Possibly when we start to focus on a particular space, the opportunities will flow. For now, we are purely focusing on the luxury segment. We have invested time in this vertical.
But I am not suggesting that we would not focus on other segments. We generally study a vertical, we are patient, and we invest in intellectual capital before the real capital flows in.
Luxury has a rather larger canvas. I don't think that luxury is only about the size of a room. It has a wider scope. It is about experiences and service quality. In today’s world, it is about safety and cleanliness, and the ability to manage a traveller’s every need.
Then there is the opportunity to get into other segments of luxury. For instance, creating luxury assets in wildlife sanctuaries; The Leela can help do this in the right destinations. We can expand to the hill stations, to religious destinations, in the wellness space… I see a huge opportunity for these expansions under The Leela banner, besides focusing on the core of the business, which encompasses all these.
The India service sector has grown rapidly. The top seven cities are growing at a massive pace. There is a need for business hotels. I believe there will be a void in the market. Some people do not stay in an organised hotel, instead of choosing to stay with friends and in guesthouses. However, the fear of coronavirus infection will persuade them to use the services of the organised hospitality sector. They are a captive market.
Exterior deck, The Leela Ambience Gurugram
On another note, what do you enjoy the most about your work?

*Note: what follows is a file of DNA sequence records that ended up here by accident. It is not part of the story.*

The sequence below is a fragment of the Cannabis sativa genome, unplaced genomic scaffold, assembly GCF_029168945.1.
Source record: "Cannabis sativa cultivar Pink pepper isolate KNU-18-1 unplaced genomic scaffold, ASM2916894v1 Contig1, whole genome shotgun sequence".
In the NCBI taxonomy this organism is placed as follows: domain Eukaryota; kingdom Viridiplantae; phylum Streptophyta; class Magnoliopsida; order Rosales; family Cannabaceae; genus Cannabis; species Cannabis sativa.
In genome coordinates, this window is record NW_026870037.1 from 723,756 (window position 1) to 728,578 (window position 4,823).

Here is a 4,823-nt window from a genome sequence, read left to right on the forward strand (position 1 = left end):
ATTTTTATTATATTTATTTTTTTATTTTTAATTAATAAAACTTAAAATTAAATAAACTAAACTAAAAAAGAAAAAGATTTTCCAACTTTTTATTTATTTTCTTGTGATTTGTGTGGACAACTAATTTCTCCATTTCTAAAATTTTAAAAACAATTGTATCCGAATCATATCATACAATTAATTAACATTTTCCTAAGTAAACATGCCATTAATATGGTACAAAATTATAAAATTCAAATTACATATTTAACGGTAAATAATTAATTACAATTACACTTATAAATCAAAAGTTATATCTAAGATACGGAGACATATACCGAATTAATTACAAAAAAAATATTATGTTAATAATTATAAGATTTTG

Work has been exciting. I have enjoyed every bit of the journey. The Leela is putting together new management in place with very capable and strong leaders, and enabling them to grow the business alongside their personal goals is exciting.
Brookfield’s business was virtually non-existent in India 10 years ago. In 2015, we launched our real estate business in the country. Today, we are a dominant player in the market.
It has been fulfilling and satisfying. I don't see myself as a transactional person, as most asset managers are. I like to believe we run a good business; we have a sound plan that will work even in adversity.
As an investor and manager, you need to be contrarian when you are perceived and judged in the short term. There will be those who ask questions. Some have asked if this is the right price or time for acquiring The Leela? Should you buy more assets? Is it the right choice? That is when due diligence is required. We are constantly working at putting the pieces together with imperfect information, drawing up a business plan and ensuring it works.
What do you miss most about travelling on a personal level?
I miss travelling! Often, I was on a flight four times a week, meeting people, exchanging ideas and exploring different cultures. I also miss travelling with my family and I hope to make up for it.
What is it that you have learnt from the pandemic?
I have drawn my learning by observing people. How have they reacted to the pandemic, for instance? It is fascinating to see how people have organized their life around their homes, managed work from home, to see how they come forth to help others. All of us could have done more, but the fact that we have rallied around each other is amazing. We haven't lost that touch as human beings, a country or a civilization.
In my position, many-a-time I do feel the pressure building up. Every stressful situation, every unknown element that your team brings to you, you have to absorb the challenge and not just deal with it, but look for opportunity to solve problems and create long-term value. You have to be available to your team and provide vision of the long-term plan.